And it never hurts to have an experienced guide. While a plan, a map, and a compass are great tools, there is great comfort in having someone who walks these trails daily and is handy at using these tools. Whether it’s a backcountry guide or your Bridgeworth advisor, a guide can help you navigate through the emotionally tough times when fear or greed may tempt you to deviate from your plan.
So remember, whether you are taking a multi-day trip through the Wyoming wilderness or managing a portfolio, never set out without a plan, a map, and a compass. And food, food is important too!
Bridgeworth, LLC is a registered investment advisor.
This material is not intended to be relied upon as a forecast, research or investment advice, and is not a recommendation, offer or solicitation to buy or sell any securities or to adopt any investment strategy. The opinions expressed are as of April 5, 2018, and may change as subsequent conditions vary. The information and opinions contained in this material are derived from proprietary and nonproprietary sources deemed by Bridgeworth, LLC to be reliable, are not necessarily all-inclusive and are not guaranteed as to accuracy.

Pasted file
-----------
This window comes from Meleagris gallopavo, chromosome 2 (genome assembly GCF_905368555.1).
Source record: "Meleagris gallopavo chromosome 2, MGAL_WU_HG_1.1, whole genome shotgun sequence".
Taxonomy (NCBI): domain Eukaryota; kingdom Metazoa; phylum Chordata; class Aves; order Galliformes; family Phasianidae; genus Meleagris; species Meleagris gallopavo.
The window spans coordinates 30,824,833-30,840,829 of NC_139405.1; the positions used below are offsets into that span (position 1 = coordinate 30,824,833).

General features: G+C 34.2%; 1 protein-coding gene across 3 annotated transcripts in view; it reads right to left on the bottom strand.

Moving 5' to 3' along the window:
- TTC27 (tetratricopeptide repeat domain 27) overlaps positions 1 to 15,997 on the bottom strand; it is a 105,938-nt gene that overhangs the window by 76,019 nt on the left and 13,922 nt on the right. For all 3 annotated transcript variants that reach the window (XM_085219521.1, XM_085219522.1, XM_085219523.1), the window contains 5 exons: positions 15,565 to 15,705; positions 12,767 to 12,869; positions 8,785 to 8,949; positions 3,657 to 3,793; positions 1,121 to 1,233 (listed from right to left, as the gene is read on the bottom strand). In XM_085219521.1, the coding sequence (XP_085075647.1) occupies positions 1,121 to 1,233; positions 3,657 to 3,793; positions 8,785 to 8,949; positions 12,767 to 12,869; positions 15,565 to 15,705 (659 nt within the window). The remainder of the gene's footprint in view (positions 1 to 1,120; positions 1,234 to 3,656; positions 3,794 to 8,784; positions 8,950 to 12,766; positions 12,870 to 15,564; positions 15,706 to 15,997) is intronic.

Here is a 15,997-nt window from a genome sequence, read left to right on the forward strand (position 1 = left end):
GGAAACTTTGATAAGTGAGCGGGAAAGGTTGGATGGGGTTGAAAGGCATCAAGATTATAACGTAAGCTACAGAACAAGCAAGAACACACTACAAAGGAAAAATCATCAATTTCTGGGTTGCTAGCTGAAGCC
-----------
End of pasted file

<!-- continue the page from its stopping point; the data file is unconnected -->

There is no guarantee that a diversified portfolio will enhance overall returns or outperform a non-diversified portfolio. Diversification does not ensure against market risk.
Past performance is no guarantee of future results. There is no guarantee that any forecasts made will come to pass.
Reliance upon information in this material is at the sole discretion of the reader.
Investing in stock includes numerous specific risks including the fluctuation of dividend, loss of principal, and potential liquidity of the investment in a falling market.